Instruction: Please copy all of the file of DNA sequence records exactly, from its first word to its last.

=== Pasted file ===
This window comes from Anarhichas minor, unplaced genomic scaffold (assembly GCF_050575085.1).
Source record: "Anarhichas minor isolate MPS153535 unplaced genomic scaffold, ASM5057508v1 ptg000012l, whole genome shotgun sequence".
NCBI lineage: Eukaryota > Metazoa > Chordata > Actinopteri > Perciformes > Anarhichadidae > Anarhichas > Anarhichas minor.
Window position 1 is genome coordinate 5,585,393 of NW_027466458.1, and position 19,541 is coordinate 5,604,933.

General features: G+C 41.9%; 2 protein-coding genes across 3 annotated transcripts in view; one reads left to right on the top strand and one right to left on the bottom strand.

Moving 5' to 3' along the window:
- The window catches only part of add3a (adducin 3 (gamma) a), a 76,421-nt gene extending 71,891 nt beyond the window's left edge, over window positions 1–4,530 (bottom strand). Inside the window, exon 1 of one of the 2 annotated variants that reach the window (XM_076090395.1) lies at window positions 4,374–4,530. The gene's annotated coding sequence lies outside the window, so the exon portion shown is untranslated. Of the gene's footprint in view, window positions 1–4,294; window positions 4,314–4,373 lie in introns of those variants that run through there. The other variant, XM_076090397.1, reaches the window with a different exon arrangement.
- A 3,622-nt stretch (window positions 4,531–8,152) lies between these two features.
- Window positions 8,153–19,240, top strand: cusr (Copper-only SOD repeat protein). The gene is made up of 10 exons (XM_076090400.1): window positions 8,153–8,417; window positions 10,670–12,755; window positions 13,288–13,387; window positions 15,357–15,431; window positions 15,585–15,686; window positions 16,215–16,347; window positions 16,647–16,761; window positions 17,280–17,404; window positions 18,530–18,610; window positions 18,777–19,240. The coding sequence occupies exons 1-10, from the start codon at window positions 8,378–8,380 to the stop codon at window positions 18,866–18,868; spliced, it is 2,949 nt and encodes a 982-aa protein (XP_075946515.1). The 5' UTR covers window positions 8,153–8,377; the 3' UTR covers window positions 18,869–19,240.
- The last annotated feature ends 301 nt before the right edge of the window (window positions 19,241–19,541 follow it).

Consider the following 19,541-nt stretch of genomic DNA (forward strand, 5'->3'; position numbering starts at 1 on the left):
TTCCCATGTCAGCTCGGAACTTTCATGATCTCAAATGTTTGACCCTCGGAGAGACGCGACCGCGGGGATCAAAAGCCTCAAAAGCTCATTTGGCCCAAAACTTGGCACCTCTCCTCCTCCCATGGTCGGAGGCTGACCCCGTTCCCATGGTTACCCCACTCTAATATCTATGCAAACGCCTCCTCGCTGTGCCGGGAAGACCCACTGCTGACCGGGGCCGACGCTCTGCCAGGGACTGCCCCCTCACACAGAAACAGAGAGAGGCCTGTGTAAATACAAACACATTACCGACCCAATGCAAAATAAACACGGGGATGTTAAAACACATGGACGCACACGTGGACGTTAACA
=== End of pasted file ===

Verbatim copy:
This window comes from Anarhichas minor, unplaced genomic scaffold (assembly GCF_050575085.1).
Source record: "Anarhichas minor isolate MPS153535 unplaced genomic scaffold, ASM5057508v1 ptg000012l, whole genome shotgun sequence".
NCBI lineage: Eukaryota > Metazoa > Chordata > Actinopteri > Perciformes > Anarhichadidae > Anarhichas > Anarhichas minor.
Window position 1 is genome coordinate 5,585,393 of NW_027466458.1, and position 19,541 is coordinate 5,604,933.

General features: G+C 41.9%; 2 protein-coding genes across 3 annotated transcripts in view; one reads left to right on the top strand and one right to left on the bottom strand.

Moving 5' to 3' along the window:
- The window catches only part of add3a (adducin 3 (gamma) a), a 76,421-nt gene extending 71,891 nt beyond the window's left edge, over window positions 1–4,530 (bottom strand). Inside the window, exon 1 of one of the 2 annotated variants that reach the window (XM_076090395.1) lies at window positions 4,374–4,530. The gene's annotated coding sequence lies outside the window, so the exon portion shown is untranslated. Of the gene's footprint in view, window positions 1–4,294; window positions 4,314–4,373 lie in introns of those variants that run through there. The other variant, XM_076090397.1, reaches the window with a different exon arrangement.
- A 3,622-nt stretch (window positions 4,531–8,152) lies between these two features.
- Window positions 8,153–19,240, top strand: cusr (Copper-only SOD repeat protein). The gene is made up of 10 exons (XM_076090400.1): window positions 8,153–8,417; window positions 10,670–12,755; window positions 13,288–13,387; window positions 15,357–15,431; window positions 15,585–15,686; window positions 16,215–16,347; window positions 16,647–16,761; window positions 17,280–17,404; window positions 18,530–18,610; window positions 18,777–19,240. The coding sequence occupies exons 1-10, from the start codon at window positions 8,378–8,380 to the stop codon at window positions 18,866–18,868; spliced, it is 2,949 nt and encodes a 982-aa protein (XP_075946515.1). The 5' UTR covers window positions 8,153–8,377; the 3' UTR covers window positions 18,869–19,240.
- The last annotated feature ends 301 nt before the right edge of the window (window positions 19,241–19,541 follow it).

Consider the following 19,541-nt stretch of genomic DNA (forward strand, 5'->3'; position numbering starts at 1 on the left):
TTCCCATGTCAGCTCGGAACTTTCATGATCTCAAATGTTTGACCCTCGGAGAGACGCGACCGCGGGGATCAAAAGCCTCAAAAGCTCATTTGGCCCAAAACTTGGCACCTCTCCTCCTCCCATGGTCGGAGGCTGACCCCGTTCCCATGGTTACCCCACTCTAATATCTATGCAAACGCCTCCTCGCTGTGCCGGGAAGACCCACTGCTGACCGGGGCCGACGCTCTGCCAGGGACTGCCCCCTCACACAGAAACAGAGAGAGGCCTGTGTAAATACAAACACATTACCGACCCAATGCAAAATAAACACGGGGATGTTAAAACACATGGACGCACACGTGGACGTTAACA